The cross of pollen from the long stamen of a short-styled flower to a mid-styled flower (Figure 2a) has nearly the same odds of seed-bearing pod formation as the best of the legitimate pollinations (although a lower seed set per pod).  This can be very useful, particularly if you find yourself in a situation where you have more mid-styled than short-styled flowers.  You can perform two different pollinations from the short to the mid.

Illegitimate Pollinations
Figure 2a
Illegitimate M x lS pollination      
Seed pod production rate: 68%
Seed production rate: 68%
Seeds per pod: 5
          Figure 2b
          Illegitimate M x sM pollination
          Seed pod production rate: 30%
          Seed production rate: 27%
Seeds per pod: 3

There is one additional type of pollination to consider: the self-pollination of mid-styled flowers.  If short- or long-styled flowers can self-pollinate at all, the rate appears to be very low.  Mid-styled flowers, on the other hand, show some ability to self in the M x sM (Figure 2b) cross.  This is not limited to self-pollinations; crosses between two different mid-styled cultivars are also possible.  

This is important news for aspiring oca breeders in the Pacific Northwest, where the most common oca variety is Hopin, a mid-styled variety.  If you find yourself with a bunch of flowering Hopin plants and no compatible flowers of a different variety, you should be able to get some seed if you do enough pollinations.  Given the effects of gravity and pollinator agitation, this also seems like one of the more likely open pollinations that might occur, so I would not be surprised if it is over-represented among natural pollinations.

The above percentages tell you how likely that you are to get some seed in a capsule, but not how much.  That is a trickier matter to delve into.  I’m not sure what the upper limit is for an oca pod, it appears that the normal case is 15, with three seeds in each of five compartments.  It may be possible to get more seeds, since oca sometimes produces hexamerous or septamerous flowers, which could theoretically contain 18 or 21 seeds, respectively.  The most that they saw in the study referenced earlier in this post was 16 seeds in a pod.  The most that I have seen is 19.  The average seeds per pod is also noted with each figure.  I have seen significant differences in average seed yield between varieties that bear the same flower type, so I think that there is more to this story.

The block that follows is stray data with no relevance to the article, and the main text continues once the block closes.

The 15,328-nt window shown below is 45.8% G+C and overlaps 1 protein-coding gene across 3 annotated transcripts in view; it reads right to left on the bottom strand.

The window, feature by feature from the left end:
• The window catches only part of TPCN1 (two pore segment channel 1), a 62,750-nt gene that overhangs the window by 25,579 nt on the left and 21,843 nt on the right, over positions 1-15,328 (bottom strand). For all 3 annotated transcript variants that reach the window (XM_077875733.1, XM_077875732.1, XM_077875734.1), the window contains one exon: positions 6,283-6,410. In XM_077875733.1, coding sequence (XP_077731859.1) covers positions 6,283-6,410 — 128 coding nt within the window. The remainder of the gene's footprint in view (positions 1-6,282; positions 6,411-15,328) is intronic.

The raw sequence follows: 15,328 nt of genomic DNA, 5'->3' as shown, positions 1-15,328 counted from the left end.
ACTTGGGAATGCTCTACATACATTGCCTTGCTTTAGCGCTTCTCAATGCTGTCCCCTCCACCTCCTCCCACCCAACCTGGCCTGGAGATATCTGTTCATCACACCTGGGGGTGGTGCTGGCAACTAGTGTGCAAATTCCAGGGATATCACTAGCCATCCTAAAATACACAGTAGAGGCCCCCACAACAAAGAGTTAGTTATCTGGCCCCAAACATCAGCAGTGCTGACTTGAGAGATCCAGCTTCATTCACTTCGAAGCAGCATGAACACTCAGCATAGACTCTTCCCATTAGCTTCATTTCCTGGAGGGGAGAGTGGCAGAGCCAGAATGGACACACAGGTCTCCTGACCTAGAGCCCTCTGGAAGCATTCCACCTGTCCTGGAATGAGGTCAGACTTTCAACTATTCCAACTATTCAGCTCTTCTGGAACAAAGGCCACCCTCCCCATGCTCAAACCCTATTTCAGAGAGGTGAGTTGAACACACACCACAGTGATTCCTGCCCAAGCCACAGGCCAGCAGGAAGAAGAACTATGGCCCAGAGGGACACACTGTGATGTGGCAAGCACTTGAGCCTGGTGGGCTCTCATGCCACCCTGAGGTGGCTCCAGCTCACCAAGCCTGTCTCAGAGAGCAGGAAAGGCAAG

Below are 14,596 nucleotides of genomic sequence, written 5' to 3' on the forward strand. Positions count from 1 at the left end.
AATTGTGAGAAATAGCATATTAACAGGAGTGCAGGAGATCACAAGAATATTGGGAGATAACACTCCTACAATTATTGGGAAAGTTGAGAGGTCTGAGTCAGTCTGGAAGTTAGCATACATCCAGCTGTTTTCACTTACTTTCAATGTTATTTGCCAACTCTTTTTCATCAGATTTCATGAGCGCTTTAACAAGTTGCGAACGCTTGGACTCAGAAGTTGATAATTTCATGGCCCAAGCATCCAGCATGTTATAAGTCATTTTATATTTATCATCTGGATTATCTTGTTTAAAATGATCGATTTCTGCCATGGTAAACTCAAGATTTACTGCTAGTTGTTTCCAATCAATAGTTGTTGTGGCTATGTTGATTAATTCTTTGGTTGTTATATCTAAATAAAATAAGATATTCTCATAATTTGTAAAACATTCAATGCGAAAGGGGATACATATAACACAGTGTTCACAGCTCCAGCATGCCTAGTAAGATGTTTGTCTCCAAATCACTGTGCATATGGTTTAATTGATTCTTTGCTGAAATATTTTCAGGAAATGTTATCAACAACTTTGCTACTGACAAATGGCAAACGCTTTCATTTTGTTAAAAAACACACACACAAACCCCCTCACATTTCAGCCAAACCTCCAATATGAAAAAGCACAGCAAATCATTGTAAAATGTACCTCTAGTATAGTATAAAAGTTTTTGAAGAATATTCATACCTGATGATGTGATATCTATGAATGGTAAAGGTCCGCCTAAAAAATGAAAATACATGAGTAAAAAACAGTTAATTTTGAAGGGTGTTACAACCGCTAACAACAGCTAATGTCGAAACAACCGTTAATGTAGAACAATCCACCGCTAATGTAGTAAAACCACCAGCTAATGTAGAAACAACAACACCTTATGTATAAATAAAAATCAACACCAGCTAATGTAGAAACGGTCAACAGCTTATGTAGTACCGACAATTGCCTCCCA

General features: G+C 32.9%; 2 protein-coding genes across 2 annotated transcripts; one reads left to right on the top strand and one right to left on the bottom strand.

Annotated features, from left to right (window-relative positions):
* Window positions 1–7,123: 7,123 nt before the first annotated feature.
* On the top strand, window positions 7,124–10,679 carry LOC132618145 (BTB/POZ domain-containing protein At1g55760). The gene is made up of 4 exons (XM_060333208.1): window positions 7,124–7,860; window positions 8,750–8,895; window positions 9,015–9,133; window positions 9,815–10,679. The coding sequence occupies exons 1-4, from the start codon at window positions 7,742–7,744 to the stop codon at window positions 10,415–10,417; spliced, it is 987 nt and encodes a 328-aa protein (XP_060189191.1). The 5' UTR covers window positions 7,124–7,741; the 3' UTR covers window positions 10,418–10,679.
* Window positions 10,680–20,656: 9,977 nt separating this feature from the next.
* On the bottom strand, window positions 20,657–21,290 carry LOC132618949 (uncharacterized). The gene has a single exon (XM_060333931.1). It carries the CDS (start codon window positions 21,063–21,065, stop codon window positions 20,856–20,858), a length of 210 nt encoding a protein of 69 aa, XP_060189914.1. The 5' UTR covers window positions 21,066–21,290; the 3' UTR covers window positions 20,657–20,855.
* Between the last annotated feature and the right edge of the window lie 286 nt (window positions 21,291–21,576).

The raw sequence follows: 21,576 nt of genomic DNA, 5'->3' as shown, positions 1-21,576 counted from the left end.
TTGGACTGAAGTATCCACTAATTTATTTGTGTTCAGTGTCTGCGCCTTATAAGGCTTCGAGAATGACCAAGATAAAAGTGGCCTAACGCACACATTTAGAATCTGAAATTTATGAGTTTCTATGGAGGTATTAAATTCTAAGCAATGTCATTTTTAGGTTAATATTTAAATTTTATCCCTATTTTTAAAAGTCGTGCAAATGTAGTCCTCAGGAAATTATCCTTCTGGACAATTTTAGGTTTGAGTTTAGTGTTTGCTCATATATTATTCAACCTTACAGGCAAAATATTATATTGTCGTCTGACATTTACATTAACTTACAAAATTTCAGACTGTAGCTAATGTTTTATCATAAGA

All of this is great, so long as you have some compatible varieties.  Unfortunately, they are not distributed in equal proportions.  Mid-styled varieties are probably the most common, followed by short styled, with long-styled varieties in a distant third place.  In North America, there are few long styled varieties, four common mid-styled varieties (Amarillo, Blush, Hopin, and White) and the rest are short styled.  This situation is changing quickly as we release new varieties and obtain more from other collectors. If you have a bunch of short styled varieties and no mids or longs, is there any hope for seed?  The short answer is: probably not.  The key to successful oca breeding is having at least one variety that is not short-styled.  You shouldn’t have any trouble finding shorts.  It would be easy to buy a bunch of oca varieties and end up with all shorts, leaving you wondering why you never get a seed.

As a final note, it is worth considering that the study from which I have taken this information used only seven varieties of oca.  It is possible that results could be somewhat different with other varieties.  You may find that you have better or worse results than these data suggest.  So, don’t be afraid to try crosses that are not covered here; you may discover an unexplored route to more oca seed.
You can find a list of oca varieties with their flower types (when known) in our wiki: https://www.cultivariable.com/wiki/index.php/Oca_Variety_Index_-_Heirlooms

Leave a Reply

Your email address will not be published. Required fields are marked *